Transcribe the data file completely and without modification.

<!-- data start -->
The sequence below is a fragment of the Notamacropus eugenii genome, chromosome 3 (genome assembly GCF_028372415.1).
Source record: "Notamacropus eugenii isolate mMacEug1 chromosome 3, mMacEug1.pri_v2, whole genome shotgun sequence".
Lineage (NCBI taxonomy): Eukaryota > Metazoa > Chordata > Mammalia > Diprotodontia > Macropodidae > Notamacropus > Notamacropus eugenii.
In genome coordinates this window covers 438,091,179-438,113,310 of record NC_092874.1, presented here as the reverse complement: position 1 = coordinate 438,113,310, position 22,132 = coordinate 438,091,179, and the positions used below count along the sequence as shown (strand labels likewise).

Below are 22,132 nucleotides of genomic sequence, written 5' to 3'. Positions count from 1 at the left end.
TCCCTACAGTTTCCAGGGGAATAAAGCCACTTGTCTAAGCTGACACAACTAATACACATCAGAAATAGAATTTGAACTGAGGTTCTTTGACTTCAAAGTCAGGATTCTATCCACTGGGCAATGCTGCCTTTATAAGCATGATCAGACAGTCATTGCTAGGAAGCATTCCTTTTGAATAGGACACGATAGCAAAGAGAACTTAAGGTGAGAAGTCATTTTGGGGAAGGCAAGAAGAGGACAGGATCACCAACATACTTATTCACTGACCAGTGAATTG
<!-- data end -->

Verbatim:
The sequence below is a fragment of the Notamacropus eugenii genome, chromosome 3 (genome assembly GCF_028372415.1).
Source record: "Notamacropus eugenii isolate mMacEug1 chromosome 3, mMacEug1.pri_v2, whole genome shotgun sequence".
Lineage (NCBI taxonomy): Eukaryota > Metazoa > Chordata > Mammalia > Diprotodontia > Macropodidae > Notamacropus > Notamacropus eugenii.
In genome coordinates this window covers 438,091,179-438,113,310 of record NC_092874.1, presented here as the reverse complement: position 1 = coordinate 438,113,310, position 22,132 = coordinate 438,091,179, and the positions used below count along the sequence as shown (strand labels likewise).

Below are 22,132 nucleotides of genomic sequence, written 5' to 3'. Positions count from 1 at the left end.
TCCCTACAGTTTCCAGGGGAATAAAGCCACTTGTCTAAGCTGACACAACTAATACACATCAGAAATAGAATTTGAACTGAGGTTCTTTGACTTCAAAGTCAGGATTCTATCCACTGGGCAATGCTGCCTTTATAAGCATGATCAGACAGTCATTGCTAGGAAGCATTCCTTTTGAATAGGACACGATAGCAAAGAGAACTTAAGGTGAGAAGTCATTTTGGGGAAGGCAAGAAGAGGACAGGATCACCAACATACTTATTCACTGACCAGTGAATTG